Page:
The Odour of Sanctity
In 1998, Jeff Mangum of Neutral Milk Hotel released an album called In the Aeroplane Over the Sea. By 2000 he seemed to have disappeared.
About 150 years earlier, Christina Rossetti posed as the Virgin Mary experiencing the annunciation for five days straight, while her brother, Gabriel, painted.
Nearly four centuries before that, Margery Kempe (brewer, baker, mystic, ‘celibate’ mother of fourteen) became the first English-speaker to officially record her memoirs.
In 1231, Conrad Von Marburg smelt rose petals when he knelt beside the body of 24-year-old Elizabeth of Hungary—the body he had beaten to death.
For three days in 662, a newborn baby spoke almost uninterrupted, making divine demands and calling himself Rumwold.
And, not quite 300 years earlier still, Aurelius Augustine asked God to grant him ‘chastity and continence, but not yet’.
The Odour of Sanctity tells the astonishing stories of these six candidates for sainthood. A work of virtuoso storytelling and spellbinding technical control, it is a great epic poem for our time.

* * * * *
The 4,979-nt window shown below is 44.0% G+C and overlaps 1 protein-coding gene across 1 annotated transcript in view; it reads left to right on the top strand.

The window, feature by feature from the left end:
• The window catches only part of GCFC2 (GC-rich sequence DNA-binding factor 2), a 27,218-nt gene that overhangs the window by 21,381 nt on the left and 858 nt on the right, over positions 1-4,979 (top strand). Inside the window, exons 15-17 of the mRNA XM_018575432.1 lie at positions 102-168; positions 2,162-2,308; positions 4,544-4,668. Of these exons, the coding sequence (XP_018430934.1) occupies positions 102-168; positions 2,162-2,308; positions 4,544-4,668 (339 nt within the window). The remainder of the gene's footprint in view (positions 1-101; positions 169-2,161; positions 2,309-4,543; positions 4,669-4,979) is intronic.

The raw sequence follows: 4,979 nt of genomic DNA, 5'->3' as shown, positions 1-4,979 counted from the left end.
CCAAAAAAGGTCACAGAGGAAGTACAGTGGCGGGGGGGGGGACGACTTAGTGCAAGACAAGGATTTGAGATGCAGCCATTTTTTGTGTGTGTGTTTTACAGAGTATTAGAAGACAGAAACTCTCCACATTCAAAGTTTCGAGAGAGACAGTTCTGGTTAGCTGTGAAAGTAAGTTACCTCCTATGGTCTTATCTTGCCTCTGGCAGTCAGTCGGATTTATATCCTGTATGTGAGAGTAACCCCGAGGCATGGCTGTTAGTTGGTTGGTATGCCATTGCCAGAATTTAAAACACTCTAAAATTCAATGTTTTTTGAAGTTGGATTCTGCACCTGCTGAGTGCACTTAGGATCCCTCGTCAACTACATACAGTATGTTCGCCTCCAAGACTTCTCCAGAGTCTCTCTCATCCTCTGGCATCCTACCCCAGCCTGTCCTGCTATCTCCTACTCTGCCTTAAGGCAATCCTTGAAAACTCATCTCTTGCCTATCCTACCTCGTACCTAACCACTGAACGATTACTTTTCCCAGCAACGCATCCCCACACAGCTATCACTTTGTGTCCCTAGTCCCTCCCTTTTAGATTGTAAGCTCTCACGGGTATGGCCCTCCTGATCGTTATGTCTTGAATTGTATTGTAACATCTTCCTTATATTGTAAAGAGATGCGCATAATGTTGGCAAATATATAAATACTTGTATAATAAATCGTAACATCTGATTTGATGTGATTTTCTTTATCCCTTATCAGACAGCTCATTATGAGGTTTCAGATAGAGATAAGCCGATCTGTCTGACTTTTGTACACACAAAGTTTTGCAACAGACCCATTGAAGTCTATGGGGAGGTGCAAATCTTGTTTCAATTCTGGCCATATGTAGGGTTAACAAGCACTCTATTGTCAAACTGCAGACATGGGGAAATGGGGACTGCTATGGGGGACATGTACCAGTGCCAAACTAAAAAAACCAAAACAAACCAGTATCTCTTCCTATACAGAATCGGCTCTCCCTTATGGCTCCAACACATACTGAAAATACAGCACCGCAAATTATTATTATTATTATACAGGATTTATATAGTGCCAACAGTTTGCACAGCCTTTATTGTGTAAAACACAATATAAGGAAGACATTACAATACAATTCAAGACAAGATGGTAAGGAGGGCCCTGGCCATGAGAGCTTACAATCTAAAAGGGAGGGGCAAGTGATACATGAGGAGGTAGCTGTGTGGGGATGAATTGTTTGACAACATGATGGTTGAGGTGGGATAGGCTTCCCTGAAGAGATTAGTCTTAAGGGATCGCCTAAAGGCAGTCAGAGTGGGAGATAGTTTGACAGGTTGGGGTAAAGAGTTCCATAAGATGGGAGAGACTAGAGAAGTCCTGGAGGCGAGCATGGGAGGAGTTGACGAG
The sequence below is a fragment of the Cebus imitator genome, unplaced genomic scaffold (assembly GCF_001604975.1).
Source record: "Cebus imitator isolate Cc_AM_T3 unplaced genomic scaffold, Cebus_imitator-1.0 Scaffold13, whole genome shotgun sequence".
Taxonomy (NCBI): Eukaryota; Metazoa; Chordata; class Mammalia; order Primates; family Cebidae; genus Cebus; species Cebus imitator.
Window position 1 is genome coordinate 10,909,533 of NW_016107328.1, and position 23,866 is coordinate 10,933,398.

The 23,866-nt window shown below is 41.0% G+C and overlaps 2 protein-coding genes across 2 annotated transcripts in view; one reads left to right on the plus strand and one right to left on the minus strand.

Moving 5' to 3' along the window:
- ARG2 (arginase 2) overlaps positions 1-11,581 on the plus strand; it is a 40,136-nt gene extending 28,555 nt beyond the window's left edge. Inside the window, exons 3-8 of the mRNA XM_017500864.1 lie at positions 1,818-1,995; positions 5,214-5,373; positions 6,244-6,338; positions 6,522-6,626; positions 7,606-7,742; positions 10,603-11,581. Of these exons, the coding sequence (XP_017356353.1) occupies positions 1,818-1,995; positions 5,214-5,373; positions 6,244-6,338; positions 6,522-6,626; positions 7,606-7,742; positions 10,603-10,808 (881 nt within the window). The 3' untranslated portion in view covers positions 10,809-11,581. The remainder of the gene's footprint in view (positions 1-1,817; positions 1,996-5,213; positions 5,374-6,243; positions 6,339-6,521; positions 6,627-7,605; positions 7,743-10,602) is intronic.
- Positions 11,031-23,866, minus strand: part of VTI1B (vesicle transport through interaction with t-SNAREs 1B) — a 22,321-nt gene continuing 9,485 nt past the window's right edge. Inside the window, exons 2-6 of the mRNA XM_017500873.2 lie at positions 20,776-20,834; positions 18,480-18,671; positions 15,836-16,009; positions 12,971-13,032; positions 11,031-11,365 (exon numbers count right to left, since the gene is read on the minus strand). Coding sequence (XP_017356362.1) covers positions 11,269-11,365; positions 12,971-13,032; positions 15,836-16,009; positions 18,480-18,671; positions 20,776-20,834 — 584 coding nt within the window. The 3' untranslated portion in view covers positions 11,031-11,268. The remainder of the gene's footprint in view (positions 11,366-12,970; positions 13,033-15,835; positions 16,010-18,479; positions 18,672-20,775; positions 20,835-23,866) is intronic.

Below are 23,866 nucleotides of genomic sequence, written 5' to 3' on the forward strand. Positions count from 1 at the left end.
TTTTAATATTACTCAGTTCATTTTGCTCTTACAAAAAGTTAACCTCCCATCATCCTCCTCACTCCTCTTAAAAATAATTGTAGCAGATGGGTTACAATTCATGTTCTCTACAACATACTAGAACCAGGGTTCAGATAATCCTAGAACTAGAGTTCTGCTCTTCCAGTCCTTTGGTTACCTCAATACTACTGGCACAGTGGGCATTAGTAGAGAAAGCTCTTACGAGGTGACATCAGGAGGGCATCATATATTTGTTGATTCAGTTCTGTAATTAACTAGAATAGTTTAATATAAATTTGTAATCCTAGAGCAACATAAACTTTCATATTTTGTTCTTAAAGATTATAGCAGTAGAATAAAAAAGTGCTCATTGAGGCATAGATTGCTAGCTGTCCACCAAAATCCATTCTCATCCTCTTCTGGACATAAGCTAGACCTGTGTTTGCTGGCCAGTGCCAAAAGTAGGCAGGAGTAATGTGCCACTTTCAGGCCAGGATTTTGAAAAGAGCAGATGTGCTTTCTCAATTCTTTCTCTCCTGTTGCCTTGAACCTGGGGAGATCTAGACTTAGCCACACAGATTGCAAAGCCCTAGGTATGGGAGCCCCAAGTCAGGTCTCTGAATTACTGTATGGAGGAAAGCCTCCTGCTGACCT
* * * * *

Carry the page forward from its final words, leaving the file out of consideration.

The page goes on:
Amy Brown was born in 1984 and grew up in Hastings before moving to Wellington to study English literature and philosophy at Victoria University. She taught English and travelled for six months in South East Asia in 2005, and has subsequently completed an MA in creative writing, for which she won the Biggs Prize for Poetry, and a first class honours degree in English literature. She was books and creative writing editor of online arts journal The Lumière Reader, and is occasional book reviewer for the NZ Listener. Her poetry has been published in Sport, Turbine, Snorkel, the Listener, Landfall and Hue & Cry. Her first collection of poetry The Propaganda Poster Girl was published by VUP in 2008. It was shortlisted for the Montana New Zealand Book Awards in the best first book of poetry category.